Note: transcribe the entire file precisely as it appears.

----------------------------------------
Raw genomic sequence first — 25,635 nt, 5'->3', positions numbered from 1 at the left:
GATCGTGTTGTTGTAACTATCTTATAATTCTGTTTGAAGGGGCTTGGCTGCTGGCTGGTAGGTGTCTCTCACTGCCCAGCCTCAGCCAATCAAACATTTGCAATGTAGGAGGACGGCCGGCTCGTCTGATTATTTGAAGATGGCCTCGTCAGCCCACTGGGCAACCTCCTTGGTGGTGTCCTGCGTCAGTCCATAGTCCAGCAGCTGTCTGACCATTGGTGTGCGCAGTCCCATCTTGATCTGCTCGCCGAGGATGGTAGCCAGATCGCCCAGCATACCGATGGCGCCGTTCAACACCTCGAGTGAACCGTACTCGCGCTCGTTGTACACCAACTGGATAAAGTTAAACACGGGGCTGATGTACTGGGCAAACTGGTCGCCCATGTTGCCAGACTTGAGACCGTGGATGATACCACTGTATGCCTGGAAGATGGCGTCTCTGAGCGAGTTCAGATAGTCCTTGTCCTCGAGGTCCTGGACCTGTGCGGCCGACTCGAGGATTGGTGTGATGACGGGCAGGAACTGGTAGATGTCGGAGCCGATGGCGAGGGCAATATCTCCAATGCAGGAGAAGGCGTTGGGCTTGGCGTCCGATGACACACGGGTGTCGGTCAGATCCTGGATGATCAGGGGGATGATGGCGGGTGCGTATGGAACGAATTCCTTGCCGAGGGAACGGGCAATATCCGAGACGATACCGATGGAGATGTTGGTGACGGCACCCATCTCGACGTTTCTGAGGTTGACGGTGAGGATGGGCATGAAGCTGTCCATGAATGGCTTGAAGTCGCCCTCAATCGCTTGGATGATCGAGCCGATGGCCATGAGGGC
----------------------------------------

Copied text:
Raw genomic sequence first — 25,635 nt, 5'->3', positions numbered from 1 at the left:
GATCGTGTTGTTGTAACTATCTTATAATTCTGTTTGAAGGGGCTTGGCTGCTGGCTGGTAGGTGTCTCTCACTGCCCAGCCTCAGCCAATCAAACATTTGCAATGTAGGAGGACGGCCGGCTCGTCTGATTATTTGAAGATGGCCTCGTCAGCCCACTGGGCAACCTCCTTGGTGGTGTCCTGCGTCAGTCCATAGTCCAGCAGCTGTCTGACCATTGGTGTGCGCAGTCCCATCTTGATCTGCTCGCCGAGGATGGTAGCCAGATCGCCCAGCATACCGATGGCGCCGTTCAACACCTCGAGTGAACCGTACTCGCGCTCGTTGTACACCAACTGGATAAAGTTAAACACGGGGCTGATGTACTGGGCAAACTGGTCGCCCATGTTGCCAGACTTGAGACCGTGGATGATACCACTGTATGCCTGGAAGATGGCGTCTCTGAGCGAGTTCAGATAGTCCTTGTCCTCGAGGTCCTGGACCTGTGCGGCCGACTCGAGGATTGGTGTGATGACGGGCAGGAACTGGTAGATGTCGGAGCCGATGGCGAGGGCAATATCTCCAATGCAGGAGAAGGCGTTGGGCTTGGCGTCCGATGACACACGGGTGTCGGTCAGATCCTGGATGATCAGGGGGATGATGGCGGGTGCGTATGGAACGAATTCCTTGCCGAGGGAACGGGCAATATCCGAGACGATACCGATGGAGATGTTGGTGACGGCACCCATCTCGACGTTTCTGAGGTTGACGGTGAGGATGGGCATGAAGCTGTCCATGAATGGCTTGAAGTCGCCCTCAATCGCTTGGATGATCGAGCCGATGGCCATGAGGGC